And that had to be frustrating, because you’re known as the fitness guy.
That’s where my career was built. Those last two laps, being able to push. Now, I look at my lap times and my speed is decent, but I just can’t maintain it.

Did you start making changes to your program?
I didn’t ever get where I was completely dead. It wasn’t like I was going to pass out. But I felt like I could maybe just keep a pace, but I didn’t have that push. And then everyone else would step up and catch me and pass me. The one that sticks out the most was Loretta’s. I thought I had a top five, and to have those guys (Whibley and Kanney) blow by me, I was just like, what is happening? With the changes we made to the bike before the last race, I felt like I could run the pace of those other guys at the beginning of the race and not wear myself out so much. Then I won a hare scramble a few weeks ago on it, so I feel good. It seems like it comes easier.

Raines' wife Emily races motocross herself, and is a now a fixture in the Am-Pro Yamaha pits.
Hooper photo

The other theory everyone is going to have is that when you got hurt, Juha Salminen came in and changed the game. Did everyone up their game while you were gone?
I don’t think that’s it. At first I did. But when I look around, most of the guys I was racing against back then, they’re gone. Barry and Jimmy are still there, but when I was racing five years ago, we had Steve Hatch and Rodney and Freddy and Chuck and Shane and Doug Blackwell, Mike Kiedrowski, Lafferty. Those guys are gone. Now we have Strang and Mullins and Kanney, these are next generation guys. Then right behind them you have Cory Buttrick and Thad and Kailub (Russell), they’re ready to fill the spots we’re in. Most of the guys I raced against, they’re gone. So it’s hard to judge who you’re riding against and compare it to a few years ago. But Barry and Jimmy are still here and they’re still up front.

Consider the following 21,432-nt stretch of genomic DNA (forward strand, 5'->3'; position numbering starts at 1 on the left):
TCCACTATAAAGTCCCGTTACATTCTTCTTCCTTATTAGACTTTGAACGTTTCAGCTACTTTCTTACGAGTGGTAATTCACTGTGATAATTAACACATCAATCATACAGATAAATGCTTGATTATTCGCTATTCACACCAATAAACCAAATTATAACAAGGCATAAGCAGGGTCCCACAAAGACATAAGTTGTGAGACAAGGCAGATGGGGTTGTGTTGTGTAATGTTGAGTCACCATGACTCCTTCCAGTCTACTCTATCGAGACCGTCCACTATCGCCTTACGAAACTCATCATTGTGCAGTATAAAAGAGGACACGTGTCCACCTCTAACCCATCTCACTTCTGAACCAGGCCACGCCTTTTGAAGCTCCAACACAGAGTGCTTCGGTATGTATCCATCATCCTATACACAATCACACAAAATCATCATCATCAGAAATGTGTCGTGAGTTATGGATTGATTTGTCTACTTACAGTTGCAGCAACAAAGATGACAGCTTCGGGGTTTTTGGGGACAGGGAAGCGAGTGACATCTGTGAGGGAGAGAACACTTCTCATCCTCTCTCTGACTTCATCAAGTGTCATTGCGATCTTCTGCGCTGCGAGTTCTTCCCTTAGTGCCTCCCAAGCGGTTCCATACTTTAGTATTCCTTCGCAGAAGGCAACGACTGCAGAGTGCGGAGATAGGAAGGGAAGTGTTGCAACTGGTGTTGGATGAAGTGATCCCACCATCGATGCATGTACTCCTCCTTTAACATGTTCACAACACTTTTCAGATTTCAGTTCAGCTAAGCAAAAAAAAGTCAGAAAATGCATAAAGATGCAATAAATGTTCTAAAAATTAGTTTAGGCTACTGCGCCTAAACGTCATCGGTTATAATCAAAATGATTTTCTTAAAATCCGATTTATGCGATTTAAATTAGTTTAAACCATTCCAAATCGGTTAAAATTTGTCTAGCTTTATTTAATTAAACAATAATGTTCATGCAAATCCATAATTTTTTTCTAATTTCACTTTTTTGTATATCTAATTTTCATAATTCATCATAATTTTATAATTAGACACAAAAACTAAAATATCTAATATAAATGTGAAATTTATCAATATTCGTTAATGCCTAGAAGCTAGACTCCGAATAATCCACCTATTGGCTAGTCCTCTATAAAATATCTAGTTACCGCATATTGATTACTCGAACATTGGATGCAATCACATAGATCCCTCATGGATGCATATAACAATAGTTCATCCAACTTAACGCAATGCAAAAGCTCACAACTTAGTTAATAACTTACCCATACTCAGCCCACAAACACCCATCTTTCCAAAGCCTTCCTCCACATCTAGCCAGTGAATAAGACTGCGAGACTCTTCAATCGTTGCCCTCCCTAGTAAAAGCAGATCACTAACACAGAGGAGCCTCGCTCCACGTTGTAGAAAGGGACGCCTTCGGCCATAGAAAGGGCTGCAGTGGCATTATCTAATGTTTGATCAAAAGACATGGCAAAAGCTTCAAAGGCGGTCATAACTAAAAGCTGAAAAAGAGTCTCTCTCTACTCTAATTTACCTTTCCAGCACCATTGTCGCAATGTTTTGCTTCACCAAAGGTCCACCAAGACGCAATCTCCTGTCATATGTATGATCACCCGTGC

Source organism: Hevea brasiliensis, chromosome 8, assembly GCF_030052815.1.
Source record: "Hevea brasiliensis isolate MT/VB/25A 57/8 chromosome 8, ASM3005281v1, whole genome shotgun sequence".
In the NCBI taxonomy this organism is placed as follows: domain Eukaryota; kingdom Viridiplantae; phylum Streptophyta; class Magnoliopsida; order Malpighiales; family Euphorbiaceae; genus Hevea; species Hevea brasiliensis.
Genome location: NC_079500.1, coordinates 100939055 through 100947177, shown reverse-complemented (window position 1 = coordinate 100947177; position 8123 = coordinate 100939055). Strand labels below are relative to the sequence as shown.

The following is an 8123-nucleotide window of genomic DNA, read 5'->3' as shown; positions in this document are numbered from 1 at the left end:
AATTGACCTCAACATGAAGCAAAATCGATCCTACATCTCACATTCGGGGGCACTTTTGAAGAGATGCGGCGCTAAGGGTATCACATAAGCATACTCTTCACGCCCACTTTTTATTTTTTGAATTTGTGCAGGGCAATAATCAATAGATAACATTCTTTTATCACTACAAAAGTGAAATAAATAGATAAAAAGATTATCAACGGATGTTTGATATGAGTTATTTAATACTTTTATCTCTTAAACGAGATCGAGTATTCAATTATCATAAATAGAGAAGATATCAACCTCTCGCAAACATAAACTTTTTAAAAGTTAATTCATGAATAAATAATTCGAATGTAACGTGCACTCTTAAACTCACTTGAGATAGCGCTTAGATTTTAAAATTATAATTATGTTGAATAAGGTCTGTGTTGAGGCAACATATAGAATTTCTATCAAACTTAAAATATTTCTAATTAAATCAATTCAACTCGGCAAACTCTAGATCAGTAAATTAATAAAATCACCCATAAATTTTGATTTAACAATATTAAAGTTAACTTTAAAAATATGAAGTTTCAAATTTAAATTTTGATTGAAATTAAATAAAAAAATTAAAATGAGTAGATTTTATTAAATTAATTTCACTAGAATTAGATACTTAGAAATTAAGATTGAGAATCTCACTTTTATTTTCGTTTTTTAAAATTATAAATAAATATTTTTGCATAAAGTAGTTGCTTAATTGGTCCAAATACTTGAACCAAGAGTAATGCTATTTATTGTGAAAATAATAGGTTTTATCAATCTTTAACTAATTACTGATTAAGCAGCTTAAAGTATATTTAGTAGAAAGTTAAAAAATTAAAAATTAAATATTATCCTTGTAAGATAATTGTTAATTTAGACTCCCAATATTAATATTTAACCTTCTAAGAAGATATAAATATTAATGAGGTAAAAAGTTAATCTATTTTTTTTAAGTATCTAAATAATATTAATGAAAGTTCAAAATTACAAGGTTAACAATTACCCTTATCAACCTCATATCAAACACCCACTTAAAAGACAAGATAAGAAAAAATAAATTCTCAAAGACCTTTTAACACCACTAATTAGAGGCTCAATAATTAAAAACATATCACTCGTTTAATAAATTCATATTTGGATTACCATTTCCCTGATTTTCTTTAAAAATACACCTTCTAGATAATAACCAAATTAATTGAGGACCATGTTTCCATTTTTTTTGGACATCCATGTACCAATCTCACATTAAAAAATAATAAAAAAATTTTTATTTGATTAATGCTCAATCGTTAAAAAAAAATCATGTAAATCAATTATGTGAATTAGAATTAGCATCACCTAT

What keeps you motivated?
Right now it’s the Hare Scrambles Series. For whatever reason, I go to those races and feel like I can do well. Glenn (Kearney) has been at them, and Kanney at some, but when I know it’s just three, it seems better for me to take that on. If I was just riding GNCC, I would be pretty beat down mentally.

Making friends and hanging out with family has made racing fun for a rider known for taking things very seriously.
Hooper photo

What about the old injury?